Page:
Mentions: In recent years, mangroves have been highly threatened by both natural and anthropogenic disturbances, with a disappearance rate of ∼1–2% per year across their range (Duke et al., 2007). The increased input of external nutrients into mangrove sediments from adjacent areas might cause significant variations in the composition and activity of the nitrogen fixers. No specific associations have been found between the mangrove tree species and the nitrogen-fixing bacteria that were isolated. Instead, fertilizer and organic amendments, such as oil (Dias et al., 2012) and polycyclic aromatic hydrocarbons (Sun et al., 2012), along with the bioavailability of nutrients (Romero et al., 2012, 2015), have caused significant alterations in the diazotroph communities in different mangrove ecosystems. Rhizosphere diazotrophs are not only affected by root–bacteria interactions, but are also driven by the geochemical parameters in sediments (Zhang et al., 2008; Romero et al., 2012). In order to better understand the anthropogenic and ecological impact on the diazotrophic community structure in the mangrove rhizosphere, samples were collected from five tropical mangroves along the north and south coastline of Singapore, namely Sungei Mandai (SM), Pulau Semakau (PS), Sungei Changi (SC), Pasir Ris Park (PRP) and St. John’s Island (SJ) (Figure 1). Among them, SM is located to the northwest and downstream of Lim Chu Kang, which is characterized by strong agriculture activities. PRP was chosen because in December 2009, the first major outbreak of toxic algal bloom in Singapore coastal waters occurred near the maritime space of this mangrove, and as a result, thousands of farm fish were killed. This mangrove still had the highest total nitrogen content during our sampling in 2012. SC is located in the northwestern region of Singapore near Changi airport and downstream of PRP and Sungei Punggol, the latter being an old landfill, which was closed in 1999 and is now a wetland reserve. PS and SJ are both located along the northern coastline. The former is a new landfill in Singapore, whereas the latter is located far from any industrial and residential areas and is thus influenced the least by human activities. SJ was therefore used as a pristine mangrove area in our study. The influence of anthropogenic perturbation on the rhizospheric diazotrophs in the tropical mangrove was investigated using high-throughput 454-pyrosequencing of the functional nifH gene in order to provide new insights into the impact of environmental stress on the mangrove microbial communities.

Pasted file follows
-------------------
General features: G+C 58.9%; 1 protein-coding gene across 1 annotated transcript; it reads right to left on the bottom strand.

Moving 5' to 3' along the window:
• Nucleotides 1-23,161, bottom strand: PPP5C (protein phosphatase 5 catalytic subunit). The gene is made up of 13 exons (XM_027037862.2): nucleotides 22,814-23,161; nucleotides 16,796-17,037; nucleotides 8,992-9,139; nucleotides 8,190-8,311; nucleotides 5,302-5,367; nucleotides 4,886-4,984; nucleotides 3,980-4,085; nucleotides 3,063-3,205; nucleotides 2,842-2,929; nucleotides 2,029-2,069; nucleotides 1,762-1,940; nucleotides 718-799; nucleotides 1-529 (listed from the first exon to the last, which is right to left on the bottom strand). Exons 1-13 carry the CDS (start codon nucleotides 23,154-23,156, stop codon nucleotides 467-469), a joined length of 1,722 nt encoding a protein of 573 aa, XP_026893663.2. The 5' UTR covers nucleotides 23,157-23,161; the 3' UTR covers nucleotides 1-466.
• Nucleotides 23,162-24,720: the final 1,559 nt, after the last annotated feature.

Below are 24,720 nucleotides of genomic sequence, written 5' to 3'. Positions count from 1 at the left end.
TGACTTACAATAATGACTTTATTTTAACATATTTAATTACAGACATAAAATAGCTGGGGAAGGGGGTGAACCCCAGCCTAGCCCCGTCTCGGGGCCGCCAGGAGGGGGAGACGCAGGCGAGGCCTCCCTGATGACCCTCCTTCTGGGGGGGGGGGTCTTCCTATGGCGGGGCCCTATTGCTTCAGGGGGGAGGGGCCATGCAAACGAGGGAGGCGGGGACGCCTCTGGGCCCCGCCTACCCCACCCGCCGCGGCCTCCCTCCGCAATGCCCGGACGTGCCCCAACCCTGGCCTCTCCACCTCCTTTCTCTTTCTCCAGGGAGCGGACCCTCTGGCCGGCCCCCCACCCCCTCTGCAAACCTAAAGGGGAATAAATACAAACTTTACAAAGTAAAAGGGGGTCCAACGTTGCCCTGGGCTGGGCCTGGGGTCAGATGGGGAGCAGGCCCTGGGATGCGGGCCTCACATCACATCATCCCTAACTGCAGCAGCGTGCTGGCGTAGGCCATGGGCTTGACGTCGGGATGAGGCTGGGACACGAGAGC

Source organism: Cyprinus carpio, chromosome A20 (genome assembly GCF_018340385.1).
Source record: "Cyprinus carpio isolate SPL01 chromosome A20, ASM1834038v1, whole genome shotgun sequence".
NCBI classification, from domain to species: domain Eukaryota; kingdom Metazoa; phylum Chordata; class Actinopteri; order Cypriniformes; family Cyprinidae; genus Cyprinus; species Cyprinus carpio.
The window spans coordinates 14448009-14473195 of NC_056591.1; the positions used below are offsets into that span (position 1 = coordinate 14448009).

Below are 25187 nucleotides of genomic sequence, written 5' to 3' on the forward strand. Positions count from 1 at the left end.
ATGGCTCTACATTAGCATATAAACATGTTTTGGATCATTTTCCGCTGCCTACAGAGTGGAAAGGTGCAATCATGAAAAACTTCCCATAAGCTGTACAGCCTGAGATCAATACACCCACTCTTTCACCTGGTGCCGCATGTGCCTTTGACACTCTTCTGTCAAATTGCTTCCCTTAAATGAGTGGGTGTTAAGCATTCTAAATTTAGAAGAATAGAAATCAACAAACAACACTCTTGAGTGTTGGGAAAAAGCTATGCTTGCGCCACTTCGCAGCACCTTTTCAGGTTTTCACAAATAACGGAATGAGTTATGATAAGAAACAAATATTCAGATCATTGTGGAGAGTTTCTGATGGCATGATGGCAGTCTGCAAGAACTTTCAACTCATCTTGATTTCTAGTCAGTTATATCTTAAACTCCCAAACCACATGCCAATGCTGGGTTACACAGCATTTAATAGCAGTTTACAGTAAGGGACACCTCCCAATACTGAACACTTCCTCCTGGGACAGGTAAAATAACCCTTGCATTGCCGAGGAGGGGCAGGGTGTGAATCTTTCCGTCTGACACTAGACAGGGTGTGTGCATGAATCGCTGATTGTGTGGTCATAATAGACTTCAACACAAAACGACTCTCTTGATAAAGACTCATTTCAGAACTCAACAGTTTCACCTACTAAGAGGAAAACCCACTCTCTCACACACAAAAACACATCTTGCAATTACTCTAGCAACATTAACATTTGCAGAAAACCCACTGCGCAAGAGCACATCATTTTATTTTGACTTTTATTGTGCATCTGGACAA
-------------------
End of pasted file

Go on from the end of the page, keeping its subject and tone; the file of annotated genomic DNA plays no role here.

Anthropogenic impact on diazotrophic diversity in the mangrove rhizosphere revealed by nifH pyrosequencing.

Jing H, Xia X, Liu H, Zhou Z, Wu C, Nagarajan S - Front Microbiol (2015)

The five mangrove sampling stations located along the Singapore coastline.
© Copyright Policy
Related In: Results  -  Collection

License
Show All Figures
getmorefigures.php?uid=PMC4612719&req=5

Figure 1: The five mangrove sampling stations located along the Singapore coastline.